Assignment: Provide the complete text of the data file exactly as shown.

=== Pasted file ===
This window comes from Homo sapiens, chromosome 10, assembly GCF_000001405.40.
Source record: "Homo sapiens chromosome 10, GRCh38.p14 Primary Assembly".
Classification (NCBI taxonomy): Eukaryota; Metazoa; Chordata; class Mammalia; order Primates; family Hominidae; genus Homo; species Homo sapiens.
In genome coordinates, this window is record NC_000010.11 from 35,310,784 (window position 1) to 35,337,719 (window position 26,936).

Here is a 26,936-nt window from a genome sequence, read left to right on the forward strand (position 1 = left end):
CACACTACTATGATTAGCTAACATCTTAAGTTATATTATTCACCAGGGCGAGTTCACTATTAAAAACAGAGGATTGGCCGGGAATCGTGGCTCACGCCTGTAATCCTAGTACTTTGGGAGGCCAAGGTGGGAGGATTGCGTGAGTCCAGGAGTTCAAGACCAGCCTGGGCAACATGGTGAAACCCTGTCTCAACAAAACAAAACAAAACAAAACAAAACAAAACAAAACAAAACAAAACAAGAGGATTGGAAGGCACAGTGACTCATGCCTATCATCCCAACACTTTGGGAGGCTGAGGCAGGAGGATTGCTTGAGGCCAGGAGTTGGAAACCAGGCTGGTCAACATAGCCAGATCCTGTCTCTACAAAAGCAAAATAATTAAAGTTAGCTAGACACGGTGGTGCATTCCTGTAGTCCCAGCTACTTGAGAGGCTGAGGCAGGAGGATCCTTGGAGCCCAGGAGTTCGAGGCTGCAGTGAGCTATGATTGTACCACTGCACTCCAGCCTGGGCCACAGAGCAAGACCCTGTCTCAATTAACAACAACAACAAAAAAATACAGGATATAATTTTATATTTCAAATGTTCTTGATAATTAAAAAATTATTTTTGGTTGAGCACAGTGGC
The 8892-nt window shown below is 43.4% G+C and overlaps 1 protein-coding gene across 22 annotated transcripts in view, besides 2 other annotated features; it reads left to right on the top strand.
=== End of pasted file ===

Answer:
This window comes from Homo sapiens, chromosome 10, assembly GCF_000001405.40.
Source record: "Homo sapiens chromosome 10, GRCh38.p14 Primary Assembly".
Classification (NCBI taxonomy): Eukaryota; Metazoa; Chordata; class Mammalia; order Primates; family Hominidae; genus Homo; species Homo sapiens.
In genome coordinates, this window is record NC_000010.11 from 35,310,784 (window position 1) to 35,337,719 (window position 26,936).

Here is a 26,936-nt window from a genome sequence, read left to right on the forward strand (position 1 = left end):
CACACTACTATGATTAGCTAACATCTTAAGTTATATTATTCACCAGGGCGAGTTCACTATTAAAAACAGAGGATTGGCCGGGAATCGTGGCTCACGCCTGTAATCCTAGTACTTTGGGAGGCCAAGGTGGGAGGATTGCGTGAGTCCAGGAGTTCAAGACCAGCCTGGGCAACATGGTGAAACCCTGTCTCAACAAAACAAAACAAAACAAAACAAAACAAAACAAAACAAAACAAAACAAGAGGATTGGAAGGCACAGTGACTCATGCCTATCATCCCAACACTTTGGGAGGCTGAGGCAGGAGGATTGCTTGAGGCCAGGAGTTGGAAACCAGGCTGGTCAACATAGCCAGATCCTGTCTCTACAAAAGCAAAATAATTAAAGTTAGCTAGACACGGTGGTGCATTCCTGTAGTCCCAGCTACTTGAGAGGCTGAGGCAGGAGGATCCTTGGAGCCCAGGAGTTCGAGGCTGCAGTGAGCTATGATTGTACCACTGCACTCCAGCCTGGGCCACAGAGCAAGACCCTGTCTCAATTAACAACAACAACAAAAAAATACAGGATATAATTTTATATTTCAAATGTTCTTGATAATTAAAAAATTATTTTTGGTTGAGCACAGTGGC
The 8892-nt window shown below is 43.4% G+C and overlaps 1 protein-coding gene across 22 annotated transcripts in view, besides 2 other annotated features; it reads left to right on the top strand.